Return of Your Capital
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Occasionally we receive calls from clients who have come across an opportunity that offers amazing returns. Not all of these “opportunities” are run by scam artists intent on putting your hard-earned cash at risk. And sadly, often the people who do put their money into these “investments” can ill afford to lose any capital, but are desperate to make their money, and in particular their income, grow.
Today’s article is about being cautious, and the questions you should ask when you come across an abnormally high return. You should always approach these with your eyes wide open and shift your thinking from a “Return on Capital” to a “Return of Capital.”
It is possible that many investment ‘’opportunities’’ were that at the start, however by the time they land on your desk they have often already been turned into pyramid schemes, and the people involved are effectively operating unlawfully. The investors become “unsuspecting and uneducated pensioners” as the press carries the story.
How does an investment opportunity end up being a pyramid scheme?
Let’s create an example. Johan has a great business that he got up and running, with a proven market and a product that works. He now needs to make the operation bigger to really make it successful. Johan will initially borrow as much as he can from his own bond and may even pay the tax and cash in on his pension fund.
He would then turn to a commercial bank (8%) and they would assess his credit rating, but inevitably the bank will never support an entrepreneur who has maxed out his own savings. Johan will then turn to close family members and potentially friends in order to ask for a loan. To make it attractive to them, he has to offer them a return that is far greater than the one from the bank, i.e. 15 – 20%.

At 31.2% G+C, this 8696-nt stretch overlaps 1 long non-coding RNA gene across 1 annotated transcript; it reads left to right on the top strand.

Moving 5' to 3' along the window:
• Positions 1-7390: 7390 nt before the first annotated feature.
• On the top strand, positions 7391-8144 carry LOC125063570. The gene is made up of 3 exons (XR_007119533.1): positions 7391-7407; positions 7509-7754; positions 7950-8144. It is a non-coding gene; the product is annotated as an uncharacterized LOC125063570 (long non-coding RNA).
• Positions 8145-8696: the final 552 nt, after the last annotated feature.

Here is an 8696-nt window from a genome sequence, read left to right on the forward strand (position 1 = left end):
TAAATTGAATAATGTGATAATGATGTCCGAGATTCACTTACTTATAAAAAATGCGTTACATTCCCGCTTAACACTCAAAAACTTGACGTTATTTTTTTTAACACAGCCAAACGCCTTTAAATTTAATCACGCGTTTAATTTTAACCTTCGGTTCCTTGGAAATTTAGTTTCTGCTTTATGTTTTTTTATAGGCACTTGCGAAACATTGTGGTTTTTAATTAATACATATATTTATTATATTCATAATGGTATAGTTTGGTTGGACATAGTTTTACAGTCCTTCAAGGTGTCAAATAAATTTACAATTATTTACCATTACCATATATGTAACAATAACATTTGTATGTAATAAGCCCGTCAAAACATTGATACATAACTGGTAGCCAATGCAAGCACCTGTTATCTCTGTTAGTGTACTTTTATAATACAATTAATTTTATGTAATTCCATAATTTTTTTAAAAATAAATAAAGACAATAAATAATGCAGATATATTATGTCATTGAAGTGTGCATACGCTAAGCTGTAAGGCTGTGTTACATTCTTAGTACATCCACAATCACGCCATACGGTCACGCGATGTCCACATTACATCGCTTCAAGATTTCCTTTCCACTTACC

At this point, no crime has been committed.
Johan needs money to buy equipment to produce more products to sell at a greater profit. In his mind he can see this business and cash flow turning within a few months. Unfortunately, things take longer than anyone expected.
There is now no cash flow coming from the newly installed production line, and Johan needs to pay his creditors the guaranteed monthly payment he agreed to. He tries to encourage new investors to invest in the company, believing that he will turn the corner very soon. He is then forced to use the new capital invested from the new investors to make the income payments to the first investors.
Johan’s problems are starting to compound. He cannot find new investors in the next month and he misses a monthly payment. He desperately tries to alleviate investor fears, passionately believing that there will soon be a turnaround, but he is in real trouble. An angry investor contacts the media and exposes Johan’s activities and he is accused of running a pyramid scheme and being compared to Masterbond. Retail stores cancel their orders, the business is closed down by the authorities and Johan is forced to plead with them to allow him to trade out of these circumstances. It is the only way to pay everyone back.
All investors interviewed by the media claim that Johan promised them 15 – 20% returns. Understandably, they are emotional and many claim that this will ruin them financially, all the time forgetting that they were attracted to the investment because of the high returns on offer. The more desperate the personal financial circumstances of all parties involved, the more appealing the investment “opportunity’’. They never question the true risk: the return of their capital
Johan’s story is just an example, however it details a very real situation that occurs quite frequently in South Africa and shines a light on the background to many of these investment opportunities. They may be tempting at face value, but be aware, that by the time you are asked to get involved, there is a whole lot of baggage that could very well end up costing you dearly.